The Traffic Counter System collects traffic volume data by utilizing the sensor and wireless communication technologies cultivated by Murata Manufacturing Co., Ltd. (hereinafter, “Murata”) thus far. We are utilizing this system to develop a business that sells data through alliances with local startups, primarily in Southeast Asia. The role of B2B alliances is becoming increasingly important when transitioning from the conventional business model of manufacturing and selling electronic components to providing a data-selling service. On this occasion, we spoke with Mr. Tsumori of Murata, who operates the Traffic Counter System, about our alliances with startups. We also spoke with Haruno Subiyanto, a representative of Agrisinar Global Indonesia, a local partner with whom we have formed an alliance to develop our business in Jakarta, Indonesia.
The success of an alliance depends on whether you can truly trust each other
--Please tell us why Murata started pursuing B2B alliances using the Traffic Counter System.
Tsumori: This effort started because, while working on new projects, we felt that we wanted to begin an initiative to collaborate with companies and individuals to utilize external expertise and unique technologies. Also, back when I was in Silicon Valley, I personally witnessed how initiatives related to accelerators really began to pick up steam. They didn’t just provide funds, but supported startups in a variety of ways. For example, they provide offices free of charge when you’re starting up, and they also help with the creation of human networks and so on. This trend was completely different from the old method in which large companies would simply buy out corporations or businesses. I learned that there are various ways to offer support that are tailored to the company in question, and I wanted to provide support that goes one step further by including external companies in the new projects in which I’m involved. Also, rather than providing unilateral support, we discovered the potential of growing businesses together. Instead of relying entirely on your own resources, it’s possible that forming optimal alliances can lead to more efficient results than going it alone.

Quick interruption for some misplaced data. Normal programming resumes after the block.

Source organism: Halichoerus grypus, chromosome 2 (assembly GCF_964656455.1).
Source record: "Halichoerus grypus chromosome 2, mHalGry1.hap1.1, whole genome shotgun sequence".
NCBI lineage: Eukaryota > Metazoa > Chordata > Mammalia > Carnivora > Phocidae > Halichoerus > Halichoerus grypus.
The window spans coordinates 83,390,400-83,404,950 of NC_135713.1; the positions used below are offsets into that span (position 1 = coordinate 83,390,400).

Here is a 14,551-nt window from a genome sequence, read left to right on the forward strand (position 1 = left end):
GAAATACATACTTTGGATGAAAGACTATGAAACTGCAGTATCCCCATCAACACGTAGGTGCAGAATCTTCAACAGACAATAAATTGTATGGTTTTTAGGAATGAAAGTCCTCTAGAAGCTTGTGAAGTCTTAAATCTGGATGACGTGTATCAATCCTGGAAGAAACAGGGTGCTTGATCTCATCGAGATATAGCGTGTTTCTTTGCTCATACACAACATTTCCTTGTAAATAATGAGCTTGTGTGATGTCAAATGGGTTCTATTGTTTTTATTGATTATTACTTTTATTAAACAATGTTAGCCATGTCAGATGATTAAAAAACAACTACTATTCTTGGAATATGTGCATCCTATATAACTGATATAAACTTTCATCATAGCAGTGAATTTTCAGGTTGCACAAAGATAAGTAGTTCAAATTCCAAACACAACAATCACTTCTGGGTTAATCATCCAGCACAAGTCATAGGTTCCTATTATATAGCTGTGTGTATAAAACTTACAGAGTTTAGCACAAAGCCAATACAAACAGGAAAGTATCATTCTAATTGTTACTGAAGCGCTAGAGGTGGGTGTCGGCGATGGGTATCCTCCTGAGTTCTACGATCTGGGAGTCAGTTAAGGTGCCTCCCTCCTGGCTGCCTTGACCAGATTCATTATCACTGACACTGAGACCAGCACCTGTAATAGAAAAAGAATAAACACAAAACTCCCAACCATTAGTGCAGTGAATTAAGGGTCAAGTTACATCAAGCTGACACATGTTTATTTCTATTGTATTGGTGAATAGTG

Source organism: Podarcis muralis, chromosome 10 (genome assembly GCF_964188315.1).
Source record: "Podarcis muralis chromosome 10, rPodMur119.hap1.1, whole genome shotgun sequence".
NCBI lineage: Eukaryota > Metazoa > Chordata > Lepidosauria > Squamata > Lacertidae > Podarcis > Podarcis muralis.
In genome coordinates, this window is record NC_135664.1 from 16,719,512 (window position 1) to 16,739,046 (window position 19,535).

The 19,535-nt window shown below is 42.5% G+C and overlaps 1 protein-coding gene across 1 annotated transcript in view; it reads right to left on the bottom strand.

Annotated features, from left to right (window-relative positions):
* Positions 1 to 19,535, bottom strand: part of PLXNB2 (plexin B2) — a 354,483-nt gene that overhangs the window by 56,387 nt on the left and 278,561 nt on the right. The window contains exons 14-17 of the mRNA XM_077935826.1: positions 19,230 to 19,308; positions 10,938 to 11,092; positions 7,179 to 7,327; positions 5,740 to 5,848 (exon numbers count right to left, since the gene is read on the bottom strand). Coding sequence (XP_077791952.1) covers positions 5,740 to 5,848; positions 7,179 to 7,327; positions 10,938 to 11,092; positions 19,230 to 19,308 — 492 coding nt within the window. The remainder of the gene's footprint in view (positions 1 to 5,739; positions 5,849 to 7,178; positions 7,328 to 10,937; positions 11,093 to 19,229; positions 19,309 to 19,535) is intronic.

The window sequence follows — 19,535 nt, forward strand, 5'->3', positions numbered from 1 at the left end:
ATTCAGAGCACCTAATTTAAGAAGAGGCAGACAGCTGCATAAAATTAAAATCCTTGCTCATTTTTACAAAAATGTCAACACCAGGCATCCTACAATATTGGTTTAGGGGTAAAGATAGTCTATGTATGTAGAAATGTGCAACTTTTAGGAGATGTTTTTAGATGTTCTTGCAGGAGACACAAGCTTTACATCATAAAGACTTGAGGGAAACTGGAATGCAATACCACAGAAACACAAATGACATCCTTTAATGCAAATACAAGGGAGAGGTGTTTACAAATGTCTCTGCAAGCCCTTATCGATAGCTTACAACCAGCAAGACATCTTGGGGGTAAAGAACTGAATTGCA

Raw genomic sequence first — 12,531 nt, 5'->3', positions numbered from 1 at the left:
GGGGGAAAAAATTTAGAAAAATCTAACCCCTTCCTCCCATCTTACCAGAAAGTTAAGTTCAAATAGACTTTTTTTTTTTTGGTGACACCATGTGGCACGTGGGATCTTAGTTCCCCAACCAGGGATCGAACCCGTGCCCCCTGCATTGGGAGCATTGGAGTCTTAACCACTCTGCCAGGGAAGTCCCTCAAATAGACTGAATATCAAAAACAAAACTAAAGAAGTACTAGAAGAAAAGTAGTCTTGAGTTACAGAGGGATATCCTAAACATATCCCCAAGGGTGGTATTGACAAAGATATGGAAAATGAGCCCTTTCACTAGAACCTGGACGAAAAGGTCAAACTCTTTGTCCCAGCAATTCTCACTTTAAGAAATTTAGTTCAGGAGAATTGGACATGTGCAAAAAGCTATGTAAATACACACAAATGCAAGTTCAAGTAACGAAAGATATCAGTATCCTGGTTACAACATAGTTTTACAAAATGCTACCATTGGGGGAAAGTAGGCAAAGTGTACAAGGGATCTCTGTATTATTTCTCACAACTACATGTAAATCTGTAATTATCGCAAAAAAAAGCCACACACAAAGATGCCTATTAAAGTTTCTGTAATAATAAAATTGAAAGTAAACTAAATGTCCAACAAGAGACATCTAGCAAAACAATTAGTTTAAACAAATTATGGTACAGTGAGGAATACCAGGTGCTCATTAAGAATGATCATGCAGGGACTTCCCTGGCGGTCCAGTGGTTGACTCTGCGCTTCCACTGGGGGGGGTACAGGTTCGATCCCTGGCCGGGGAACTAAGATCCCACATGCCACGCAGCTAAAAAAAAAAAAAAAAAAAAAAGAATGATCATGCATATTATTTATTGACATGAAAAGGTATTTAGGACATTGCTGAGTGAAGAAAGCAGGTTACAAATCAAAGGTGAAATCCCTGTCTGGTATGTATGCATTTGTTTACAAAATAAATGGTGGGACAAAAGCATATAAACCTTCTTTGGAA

--What are the key points when it comes to B2B alliances?
Tsumori: I think of alliances as discovering what each one of you values. However, the culture, scale, and structure of companies differ, and there also are often significant differences in terms of what is considered common sense. In such situations, the first thing to do is to recognize these differences in conceptions of common sense while intimately understanding each other’s position. I also think that working together on the conditions that are truly necessary for advancing the partnership will lead to the formation of a strong alliance. And when it comes to making the final decision about whether or not to form an alliance, we focus on whether or not we can truly build a relationship based on trust. If you don’t have trust, you’ll be suspicious of each other when you find yourselves in a difficult situation. It is challenging to make a business succeed with that kind of relationship.
Partnering with locals generates local benefits.
--How did Traffic Counter launch its business in Southeast Asia? Please also tell us about the B2B alliance between Murata and the local company Agrisinar Global Indonesia in Jakarta.